By Neil Melançon, Louisiana Farm Bureau Information & Public Relations Assistant Director
Wednesday saw Class XV visit Iberian ham producer, Eiriz. The small operation processes between 1,000 and 2,000 Iberian hogs each year, sold exclusively in Europe. One of their key techniques is feeding the hogs solely acorns through two months of the year. The feed method alters the taste of the meat and class members got a chance to experience this through a taste test after the tour.
It is safe to say that the class is experiencing fatigue from the long trip. However, thanks to beautiful weather, a pastoral, mountainous backdrop, and some of the most hospitable hosts yet, it’s also safe to say the class feels reinvigorated.
Here’s the some of the class’ reaction to today’s tour of Eiriz.
“I didn’t realize how old the process of curing ham was. I didn’t realize there had to be a special climate, but I enjoyed seeing hogs in their natural environment. They’re very well taken care of.
“Hospitality was A-1. Very hospitable, welcoming, friendly and eager for us to learn about their process. It was good.”
“We started out looking at hogs and what we show at home, vs. what we saw here was totally different. Judges would laugh if you brought a pig like that out, but with the type of ham they raise, how they refine it produces some of the tastiest ham. It had a delicacy taste to it.
“I don’t think you’ll find a more unique processing heritage operation. They built it on tradition and built their name on that tradition. They wanted everyone to know that everything came from there—the wine, cheese, ham.
“I feel like we were welcomed into their kitchen and not just a table, but their family table.”
“Very informative. The process struck me—it was unlike anything that I’ve ever seen. The taste was interesting. Not something I would want to eat everyday, although I do appreciate the culture and uniqueness of the meat and the process. One thing I know, they were very proud of their region and product.”
“The idea of eating meat that has not been cooked and been hanging for 3-4 years would not appeal to many people, but once eating it, I was surprised at something that most people would think is grotesque in the States, that flavorful was actually good. The quality was good.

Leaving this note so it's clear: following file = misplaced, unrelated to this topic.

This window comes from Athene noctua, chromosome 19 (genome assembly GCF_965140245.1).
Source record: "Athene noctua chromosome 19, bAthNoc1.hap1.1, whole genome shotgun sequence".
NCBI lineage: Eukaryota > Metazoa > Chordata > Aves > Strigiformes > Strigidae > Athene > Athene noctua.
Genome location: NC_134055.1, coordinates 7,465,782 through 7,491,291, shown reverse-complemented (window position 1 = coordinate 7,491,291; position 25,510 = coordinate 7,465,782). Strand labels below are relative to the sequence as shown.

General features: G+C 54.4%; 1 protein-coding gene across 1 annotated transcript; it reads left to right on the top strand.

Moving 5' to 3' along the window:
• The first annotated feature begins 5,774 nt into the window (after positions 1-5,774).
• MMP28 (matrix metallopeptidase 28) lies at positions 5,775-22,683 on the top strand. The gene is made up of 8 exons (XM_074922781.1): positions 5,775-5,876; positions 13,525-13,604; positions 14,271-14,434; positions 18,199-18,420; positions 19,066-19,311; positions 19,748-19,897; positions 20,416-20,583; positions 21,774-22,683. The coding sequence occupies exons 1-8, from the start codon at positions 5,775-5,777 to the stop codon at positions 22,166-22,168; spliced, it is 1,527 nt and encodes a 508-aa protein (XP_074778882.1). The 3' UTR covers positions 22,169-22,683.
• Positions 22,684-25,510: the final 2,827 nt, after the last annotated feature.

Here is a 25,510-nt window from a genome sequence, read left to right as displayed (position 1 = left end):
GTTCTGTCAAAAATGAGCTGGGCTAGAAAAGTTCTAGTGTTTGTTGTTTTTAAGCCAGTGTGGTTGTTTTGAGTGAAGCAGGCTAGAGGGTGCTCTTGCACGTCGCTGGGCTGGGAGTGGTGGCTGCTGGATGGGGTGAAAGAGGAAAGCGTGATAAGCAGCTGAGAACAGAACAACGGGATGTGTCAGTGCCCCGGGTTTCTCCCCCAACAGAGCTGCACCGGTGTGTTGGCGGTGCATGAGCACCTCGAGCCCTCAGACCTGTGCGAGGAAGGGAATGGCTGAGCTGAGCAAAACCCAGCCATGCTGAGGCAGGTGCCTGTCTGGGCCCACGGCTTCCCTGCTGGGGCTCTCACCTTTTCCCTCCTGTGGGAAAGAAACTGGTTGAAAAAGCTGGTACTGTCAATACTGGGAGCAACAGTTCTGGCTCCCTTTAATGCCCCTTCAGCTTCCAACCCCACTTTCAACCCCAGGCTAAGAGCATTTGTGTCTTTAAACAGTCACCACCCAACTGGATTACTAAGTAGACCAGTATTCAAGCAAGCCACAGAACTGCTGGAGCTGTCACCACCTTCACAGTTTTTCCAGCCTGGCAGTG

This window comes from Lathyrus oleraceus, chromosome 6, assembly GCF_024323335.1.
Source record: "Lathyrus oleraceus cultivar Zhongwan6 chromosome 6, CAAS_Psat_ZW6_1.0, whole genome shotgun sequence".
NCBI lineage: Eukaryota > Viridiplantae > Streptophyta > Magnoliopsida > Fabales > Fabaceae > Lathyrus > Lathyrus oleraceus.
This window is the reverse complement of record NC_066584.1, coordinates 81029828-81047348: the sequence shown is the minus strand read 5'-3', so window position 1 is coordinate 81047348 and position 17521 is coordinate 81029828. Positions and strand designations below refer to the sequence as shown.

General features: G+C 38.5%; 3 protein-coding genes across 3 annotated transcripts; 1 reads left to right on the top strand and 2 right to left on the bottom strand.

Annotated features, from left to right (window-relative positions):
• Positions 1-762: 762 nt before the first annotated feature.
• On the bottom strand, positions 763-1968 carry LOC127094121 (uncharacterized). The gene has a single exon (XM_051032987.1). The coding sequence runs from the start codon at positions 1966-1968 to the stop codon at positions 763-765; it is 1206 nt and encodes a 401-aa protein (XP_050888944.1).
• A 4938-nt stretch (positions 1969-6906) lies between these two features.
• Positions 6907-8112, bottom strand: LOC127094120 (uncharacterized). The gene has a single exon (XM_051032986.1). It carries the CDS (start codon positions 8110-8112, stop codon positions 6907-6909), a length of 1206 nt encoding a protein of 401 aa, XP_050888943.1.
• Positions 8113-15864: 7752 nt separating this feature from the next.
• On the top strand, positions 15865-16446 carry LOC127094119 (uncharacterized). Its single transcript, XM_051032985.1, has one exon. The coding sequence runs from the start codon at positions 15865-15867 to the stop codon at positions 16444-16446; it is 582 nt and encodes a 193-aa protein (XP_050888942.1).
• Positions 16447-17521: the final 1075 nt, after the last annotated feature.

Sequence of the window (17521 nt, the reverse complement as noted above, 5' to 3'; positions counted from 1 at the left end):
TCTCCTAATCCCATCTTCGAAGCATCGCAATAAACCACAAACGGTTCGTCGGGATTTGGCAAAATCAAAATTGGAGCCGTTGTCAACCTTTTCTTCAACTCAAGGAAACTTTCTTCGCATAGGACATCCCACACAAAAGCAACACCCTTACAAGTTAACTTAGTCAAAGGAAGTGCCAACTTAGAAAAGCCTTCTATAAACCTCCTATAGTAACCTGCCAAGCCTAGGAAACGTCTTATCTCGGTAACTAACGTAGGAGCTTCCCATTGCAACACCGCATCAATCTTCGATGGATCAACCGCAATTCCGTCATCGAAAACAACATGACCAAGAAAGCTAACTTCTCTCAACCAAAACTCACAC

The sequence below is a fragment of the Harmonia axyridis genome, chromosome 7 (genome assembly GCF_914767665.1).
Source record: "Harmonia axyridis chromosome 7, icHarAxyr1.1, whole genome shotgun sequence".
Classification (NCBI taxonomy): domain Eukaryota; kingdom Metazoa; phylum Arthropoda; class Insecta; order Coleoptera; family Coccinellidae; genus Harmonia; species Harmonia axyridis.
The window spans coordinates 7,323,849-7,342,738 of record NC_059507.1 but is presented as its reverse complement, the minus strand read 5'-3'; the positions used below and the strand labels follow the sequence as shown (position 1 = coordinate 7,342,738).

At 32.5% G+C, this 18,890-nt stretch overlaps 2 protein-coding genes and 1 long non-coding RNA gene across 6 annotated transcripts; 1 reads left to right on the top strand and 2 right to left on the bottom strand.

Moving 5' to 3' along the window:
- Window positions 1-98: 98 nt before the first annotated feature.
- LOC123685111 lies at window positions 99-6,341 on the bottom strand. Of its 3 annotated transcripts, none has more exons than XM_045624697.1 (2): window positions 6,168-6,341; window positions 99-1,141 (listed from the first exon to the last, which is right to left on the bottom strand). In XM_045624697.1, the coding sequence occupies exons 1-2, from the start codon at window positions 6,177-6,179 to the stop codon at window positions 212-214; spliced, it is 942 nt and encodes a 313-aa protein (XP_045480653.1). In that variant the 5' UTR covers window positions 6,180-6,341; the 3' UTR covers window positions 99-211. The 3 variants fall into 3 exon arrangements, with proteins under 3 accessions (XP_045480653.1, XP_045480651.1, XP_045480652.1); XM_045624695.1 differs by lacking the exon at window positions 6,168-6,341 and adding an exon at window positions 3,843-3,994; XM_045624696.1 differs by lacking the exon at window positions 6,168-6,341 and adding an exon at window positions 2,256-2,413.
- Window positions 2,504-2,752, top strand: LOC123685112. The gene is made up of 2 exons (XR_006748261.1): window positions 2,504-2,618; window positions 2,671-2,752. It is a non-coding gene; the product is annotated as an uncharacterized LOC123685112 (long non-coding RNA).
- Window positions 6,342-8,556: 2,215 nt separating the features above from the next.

“I think they wanted you to feel like a piece of their family. It was so important that their family continue and it was something they wanted to emphasize to their guests. You couldn’t have asked for better hosts.”
“Thought it was wonderful. Not was what I was expecting from something neither smoked nor cooked, but thoroughly enjoyed it.
“Hospitality was second to none. Treated us like family when they welcomed us. Contrast to some of the wait staff that we’ve had in some of the hotels.”
“It’s kind of like summer sausage in the taste and texture. I thought it was neat that we got to see the hogs and the whole process of how they get to the table. I like the way they eat the acorn.”
“Neat operation—the history of it. They’ve been doing it that way for 2,000 years. It would take us awhile to catch up,
“The taste was good, unique. Neat cultural way of eating it—you have to learn how to eat it.
“It’s almost a little incredible that they’re only fed acorns for two months. The way they talk about it you would think it’s a lot more. I guess the specialty is in the breed as much as the feeding process. They feed like any other grass-fed pork. I was impressed by how much space they allow for each pig—that’s a lot of space.”
“One thing I ask our people—what are you passionate about? There’s no question in my mind that those people at Eiriz are incredibly passionate about what they do and it shows. What they do and how they allow others into their process. And that helps their industry.”
The group travelled to Evora, Portugal and will tour a cork production facility in the morning.